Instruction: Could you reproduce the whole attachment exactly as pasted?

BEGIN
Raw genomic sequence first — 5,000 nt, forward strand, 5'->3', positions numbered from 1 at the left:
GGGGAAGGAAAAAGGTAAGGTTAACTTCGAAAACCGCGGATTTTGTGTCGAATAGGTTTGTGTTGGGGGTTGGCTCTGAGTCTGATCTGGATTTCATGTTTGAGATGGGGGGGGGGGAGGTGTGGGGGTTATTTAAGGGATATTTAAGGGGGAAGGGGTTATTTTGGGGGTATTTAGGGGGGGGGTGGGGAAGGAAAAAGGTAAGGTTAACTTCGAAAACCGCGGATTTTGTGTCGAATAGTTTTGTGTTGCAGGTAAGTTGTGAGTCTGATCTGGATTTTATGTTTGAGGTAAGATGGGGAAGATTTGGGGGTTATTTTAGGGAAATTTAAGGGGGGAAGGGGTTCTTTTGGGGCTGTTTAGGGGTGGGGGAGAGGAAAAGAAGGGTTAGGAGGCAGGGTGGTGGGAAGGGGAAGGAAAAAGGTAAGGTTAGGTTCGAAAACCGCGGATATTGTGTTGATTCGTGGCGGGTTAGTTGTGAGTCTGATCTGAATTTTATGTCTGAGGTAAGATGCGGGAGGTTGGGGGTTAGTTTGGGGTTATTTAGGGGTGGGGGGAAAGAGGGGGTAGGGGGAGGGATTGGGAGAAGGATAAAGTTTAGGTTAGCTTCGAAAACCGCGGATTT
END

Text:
Raw genomic sequence first — 5,000 nt, forward strand, 5'->3', positions numbered from 1 at the left:
GGGGAAGGAAAAAGGTAAGGTTAACTTCGAAAACCGCGGATTTTGTGTCGAATAGGTTTGTGTTGGGGGTTGGCTCTGAGTCTGATCTGGATTTCATGTTTGAGATGGGGGGGGGGGAGGTGTGGGGGTTATTTAAGGGATATTTAAGGGGGAAGGGGTTATTTTGGGGGTATTTAGGGGGGGGGTGGGGAAGGAAAAAGGTAAGGTTAACTTCGAAAACCGCGGATTTTGTGTCGAATAGTTTTGTGTTGCAGGTAAGTTGTGAGTCTGATCTGGATTTTATGTTTGAGGTAAGATGGGGAAGATTTGGGGGTTATTTTAGGGAAATTTAAGGGGGGAAGGGGTTCTTTTGGGGCTGTTTAGGGGTGGGGGAGAGGAAAAGAAGGGTTAGGAGGCAGGGTGGTGGGAAGGGGAAGGAAAAAGGTAAGGTTAGGTTCGAAAACCGCGGATATTGTGTTGATTCGTGGCGGGTTAGTTGTGAGTCTGATCTGAATTTTATGTCTGAGGTAAGATGCGGGAGGTTGGGGGTTAGTTTGGGGTTATTTAGGGGTGGGGGGAAAGAGGGGGTAGGGGGAGGGATTGGGAGAAGGATAAAGTTTAGGTTAGCTTCGAAAACCGCGGATTT